There were was an article issued as news to bring customers to the eateries, from February, 1861. It indicated there was "Food for the Hungry. Uncle Ben Whyte, long a favorite in this community and famous for getting up good things to eat," had opened a new eating establishment next door to the U.S. Land Office along a primary street within the river city. On the menu were chickens, quails, oysters, and ham and eggs.

A two-line advertisement was lower down the same column of newspaper print:

"For quail and prairie chicken - Uncle Bennys - We know the way!"

Another "eating house" was actively pursuing customers.

"Chapin is still running the City Eating House, in connection with Worthing's Saloon. He is prepared to accommodate day boarders, furnish single meals at all hours, and answer promptly to the call for oysters, pig's feet, ham and eggs, prairie chickens, quail, hot coffee, etc. etc."

Obviously wild game, including several sorts of birds, were readily available to be served, well cooked, and presented suitably upon a plate and provided to a patron at this Brownville business.

There are certainly other indicative facets of birdly facts among the pages — which would require an intensive, visual search of each and every page.

Search services indicate the next readily discovered item of interest is also from December, but in 1868.

Notes of occurrence for prominent fowl continued after the paper got a new owner, when J.L. Colhapp was the editor. Consider:

"Winter has only just set in this section, as wild geese were seen flying south yesterday." — December 1868

In January 1870, businessman J. Huddart wanted game, indicating a particular interest in prairie chickens, quail and wild turkeys. He would pay cash, according to his paid advertisement.

An alternative perspective of the diminutive quail was expressed in an October 1870 editorial, which conveyed the need to restrict "town boys" from hunting quail in the town suburbs. A few days before the paper was published, there was an outrage, with a resultant perspective indicated in an editorial:

"Monday three lights were broken out of the front windows of Tom McLaughlin, on the hill, and two of his children were standing in the door when the shot was fired, and heard the shot rattle against the side of the house."

The editor of the newspaper called for action to bring an end to this recklessness!

"This must be stopped even if it be necessary to arrest the boys, and put them through for it. Parents are responsible for the action of their minor children."

Sportmen at Brownsville

Mr. Den, as previously noted, was active in the shooting scene years later, and in 1871, because of his personal interest as well as his business, which sold supplies important to the fraternity. A spring event was noted on the page of the paper usually devoted to local events.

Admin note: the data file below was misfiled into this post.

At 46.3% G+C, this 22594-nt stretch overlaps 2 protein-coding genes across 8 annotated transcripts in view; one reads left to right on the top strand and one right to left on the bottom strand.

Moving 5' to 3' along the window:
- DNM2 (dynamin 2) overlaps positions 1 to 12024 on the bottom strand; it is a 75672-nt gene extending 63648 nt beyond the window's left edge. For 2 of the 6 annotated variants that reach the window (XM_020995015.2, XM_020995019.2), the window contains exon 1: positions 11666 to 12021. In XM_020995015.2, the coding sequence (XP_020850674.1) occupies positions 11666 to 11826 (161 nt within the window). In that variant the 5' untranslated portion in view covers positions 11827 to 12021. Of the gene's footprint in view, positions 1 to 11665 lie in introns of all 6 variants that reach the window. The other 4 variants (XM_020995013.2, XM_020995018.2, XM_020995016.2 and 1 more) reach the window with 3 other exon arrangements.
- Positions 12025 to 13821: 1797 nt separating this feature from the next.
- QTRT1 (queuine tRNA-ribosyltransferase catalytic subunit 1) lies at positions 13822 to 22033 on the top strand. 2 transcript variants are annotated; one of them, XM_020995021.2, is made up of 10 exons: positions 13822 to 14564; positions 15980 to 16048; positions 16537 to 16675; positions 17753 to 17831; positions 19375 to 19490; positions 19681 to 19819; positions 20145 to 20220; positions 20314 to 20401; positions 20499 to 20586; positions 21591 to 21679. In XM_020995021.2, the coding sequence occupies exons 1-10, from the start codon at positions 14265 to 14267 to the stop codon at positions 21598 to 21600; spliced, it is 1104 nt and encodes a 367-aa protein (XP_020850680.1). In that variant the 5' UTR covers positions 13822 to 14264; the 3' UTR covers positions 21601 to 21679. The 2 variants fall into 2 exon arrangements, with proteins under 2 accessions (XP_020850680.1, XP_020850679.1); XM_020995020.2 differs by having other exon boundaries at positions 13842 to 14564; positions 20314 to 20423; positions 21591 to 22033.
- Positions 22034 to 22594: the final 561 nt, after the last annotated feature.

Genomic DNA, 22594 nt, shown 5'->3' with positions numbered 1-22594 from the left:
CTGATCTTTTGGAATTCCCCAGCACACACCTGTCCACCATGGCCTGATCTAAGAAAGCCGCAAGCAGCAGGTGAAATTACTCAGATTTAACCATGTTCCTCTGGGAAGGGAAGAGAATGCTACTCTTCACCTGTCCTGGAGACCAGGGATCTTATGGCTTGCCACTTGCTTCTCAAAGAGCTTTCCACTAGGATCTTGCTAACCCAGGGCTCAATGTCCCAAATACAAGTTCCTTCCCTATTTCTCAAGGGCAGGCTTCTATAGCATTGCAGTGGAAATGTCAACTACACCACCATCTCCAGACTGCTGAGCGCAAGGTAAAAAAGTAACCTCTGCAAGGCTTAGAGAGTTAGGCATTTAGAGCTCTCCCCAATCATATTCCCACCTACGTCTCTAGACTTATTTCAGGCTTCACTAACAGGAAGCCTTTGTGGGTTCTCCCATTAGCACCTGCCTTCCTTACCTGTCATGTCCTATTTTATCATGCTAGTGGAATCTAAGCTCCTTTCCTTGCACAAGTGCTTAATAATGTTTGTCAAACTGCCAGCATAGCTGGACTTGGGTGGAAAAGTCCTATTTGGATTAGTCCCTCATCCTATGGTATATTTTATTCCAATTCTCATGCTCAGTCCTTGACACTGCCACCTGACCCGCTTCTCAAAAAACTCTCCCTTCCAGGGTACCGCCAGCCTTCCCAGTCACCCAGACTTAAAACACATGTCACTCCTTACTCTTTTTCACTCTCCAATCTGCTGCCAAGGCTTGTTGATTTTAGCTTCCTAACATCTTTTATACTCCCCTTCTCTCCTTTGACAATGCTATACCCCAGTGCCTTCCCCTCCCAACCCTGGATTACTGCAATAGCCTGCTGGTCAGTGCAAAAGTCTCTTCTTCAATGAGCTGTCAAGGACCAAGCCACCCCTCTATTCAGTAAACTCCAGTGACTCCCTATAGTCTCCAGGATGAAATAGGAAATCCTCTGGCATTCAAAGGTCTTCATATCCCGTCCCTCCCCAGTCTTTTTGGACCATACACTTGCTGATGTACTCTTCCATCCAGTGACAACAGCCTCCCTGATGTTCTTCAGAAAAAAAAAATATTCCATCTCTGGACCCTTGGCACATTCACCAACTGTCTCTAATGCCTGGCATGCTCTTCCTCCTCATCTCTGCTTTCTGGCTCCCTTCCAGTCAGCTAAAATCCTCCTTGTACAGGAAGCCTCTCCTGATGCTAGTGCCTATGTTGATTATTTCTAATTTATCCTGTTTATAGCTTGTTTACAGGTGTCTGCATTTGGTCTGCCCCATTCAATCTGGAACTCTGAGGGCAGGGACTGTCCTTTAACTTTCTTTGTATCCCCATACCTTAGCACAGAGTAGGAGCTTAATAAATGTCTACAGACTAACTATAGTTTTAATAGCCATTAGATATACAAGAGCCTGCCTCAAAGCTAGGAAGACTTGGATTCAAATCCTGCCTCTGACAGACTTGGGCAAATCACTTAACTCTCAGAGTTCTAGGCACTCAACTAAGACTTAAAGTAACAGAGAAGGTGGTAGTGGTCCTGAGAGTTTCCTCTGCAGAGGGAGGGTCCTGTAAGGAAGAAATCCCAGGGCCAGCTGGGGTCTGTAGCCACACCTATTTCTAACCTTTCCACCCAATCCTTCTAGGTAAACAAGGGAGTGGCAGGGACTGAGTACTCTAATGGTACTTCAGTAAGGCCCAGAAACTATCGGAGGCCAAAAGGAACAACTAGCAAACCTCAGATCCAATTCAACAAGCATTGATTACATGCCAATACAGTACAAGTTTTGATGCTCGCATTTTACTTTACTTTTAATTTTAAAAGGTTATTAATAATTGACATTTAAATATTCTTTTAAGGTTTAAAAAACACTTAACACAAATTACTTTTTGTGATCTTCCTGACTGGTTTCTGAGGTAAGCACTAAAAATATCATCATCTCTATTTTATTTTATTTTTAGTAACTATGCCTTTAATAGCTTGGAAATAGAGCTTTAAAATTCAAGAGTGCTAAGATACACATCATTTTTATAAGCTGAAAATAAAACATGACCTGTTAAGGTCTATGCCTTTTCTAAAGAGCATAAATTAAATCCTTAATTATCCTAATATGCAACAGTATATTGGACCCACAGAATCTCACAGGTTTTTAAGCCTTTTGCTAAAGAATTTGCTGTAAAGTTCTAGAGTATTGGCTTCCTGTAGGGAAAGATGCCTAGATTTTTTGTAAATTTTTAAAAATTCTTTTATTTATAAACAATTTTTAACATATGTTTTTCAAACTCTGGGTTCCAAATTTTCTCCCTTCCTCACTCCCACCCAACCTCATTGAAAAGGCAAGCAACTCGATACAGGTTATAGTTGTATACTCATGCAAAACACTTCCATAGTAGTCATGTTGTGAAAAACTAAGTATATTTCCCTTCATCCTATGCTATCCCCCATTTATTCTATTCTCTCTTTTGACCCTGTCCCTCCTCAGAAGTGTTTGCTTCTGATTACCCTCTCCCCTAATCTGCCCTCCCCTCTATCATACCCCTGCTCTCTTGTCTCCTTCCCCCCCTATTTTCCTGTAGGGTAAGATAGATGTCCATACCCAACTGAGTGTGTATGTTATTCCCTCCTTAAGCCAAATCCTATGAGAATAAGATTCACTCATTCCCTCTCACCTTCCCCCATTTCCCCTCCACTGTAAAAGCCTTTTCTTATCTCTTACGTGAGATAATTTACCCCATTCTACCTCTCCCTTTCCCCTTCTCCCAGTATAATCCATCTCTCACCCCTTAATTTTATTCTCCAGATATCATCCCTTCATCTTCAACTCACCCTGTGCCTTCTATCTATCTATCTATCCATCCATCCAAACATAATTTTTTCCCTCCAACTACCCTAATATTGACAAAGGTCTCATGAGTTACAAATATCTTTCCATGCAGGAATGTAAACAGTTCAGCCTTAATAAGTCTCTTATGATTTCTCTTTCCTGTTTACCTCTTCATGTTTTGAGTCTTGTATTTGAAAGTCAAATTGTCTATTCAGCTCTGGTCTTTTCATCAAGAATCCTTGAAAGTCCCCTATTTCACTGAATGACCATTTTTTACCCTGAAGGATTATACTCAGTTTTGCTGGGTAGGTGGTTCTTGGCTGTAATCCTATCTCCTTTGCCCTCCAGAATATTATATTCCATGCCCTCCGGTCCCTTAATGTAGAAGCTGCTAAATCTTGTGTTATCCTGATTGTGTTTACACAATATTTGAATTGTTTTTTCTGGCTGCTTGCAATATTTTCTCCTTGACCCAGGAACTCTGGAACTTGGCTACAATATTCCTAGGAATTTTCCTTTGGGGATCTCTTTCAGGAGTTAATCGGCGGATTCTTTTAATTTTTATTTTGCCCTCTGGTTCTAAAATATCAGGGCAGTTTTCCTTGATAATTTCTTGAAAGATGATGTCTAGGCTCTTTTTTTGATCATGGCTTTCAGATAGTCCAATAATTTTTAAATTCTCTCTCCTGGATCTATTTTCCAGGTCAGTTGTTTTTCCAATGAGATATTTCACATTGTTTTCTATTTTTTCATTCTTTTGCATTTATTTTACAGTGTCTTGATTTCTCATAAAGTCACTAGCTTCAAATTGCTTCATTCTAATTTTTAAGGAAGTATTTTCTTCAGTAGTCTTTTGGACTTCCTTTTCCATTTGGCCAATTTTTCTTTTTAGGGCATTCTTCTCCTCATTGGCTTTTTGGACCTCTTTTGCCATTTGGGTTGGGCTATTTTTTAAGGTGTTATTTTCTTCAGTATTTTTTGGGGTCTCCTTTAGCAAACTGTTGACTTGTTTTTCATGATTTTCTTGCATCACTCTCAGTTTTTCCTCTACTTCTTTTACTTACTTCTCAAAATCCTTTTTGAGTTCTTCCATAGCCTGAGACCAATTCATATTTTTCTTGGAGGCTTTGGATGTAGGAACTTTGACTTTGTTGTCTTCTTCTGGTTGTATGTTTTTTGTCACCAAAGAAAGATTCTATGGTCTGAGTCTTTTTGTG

"A grand pigeon shooting match will take place at the Fair ground, at Brownville on Friday afternoon, the 28th inst., the winner of the match to receive a Parker's celebrated breach loading shot gun, worth $75.00, the pigeon will be shot at 21 yards rise from the trap and 80 yards boundary. All sportsmen are invited to participate, as a full supply of birds will be on the ground." — April 1871

Based upon the given details, it seems that domestic pigeons were to be the targets. The only other option would be wild pigeons, which may not have been readily available at this place, and at this time.

Interest in shooting sports and its camaraderie, continued to occur and the men soon formed an association, according to a blurb on page 3 of the Advertiser.

"Notice to Sportsmen. That a Brownville hunting club has been organized and that a meeting will be held at the store of W.T. Den on Saturday evening the 9th inst., for the purpose of adopting a constitution and by-laws to govern said club. All sportsmen are invited to attend and become members of said club. By order of, Captain." — December 1871

Spring shooting was prevalent these years, and another May report indicated the variety of Missouri Valley species in 1872.

"A good day's shooting was that of Henry Baker and Charley Whitman, on Thursday last; they bagged near a hundred birds, such as plover, snipe, curlew and duck." — May, 1872

The terse identifications convey such a variety. The plover may have been Killdeer or Upland Plover or any of several species; snipe could have been the Wilson's Snipe or maybe even any one of many sorts of sandpiper; curlew seem to indicate the Long-billed Curlew, put perhaps it was a godwit; and as for the variety of duck, well that could represent at least a dozen species.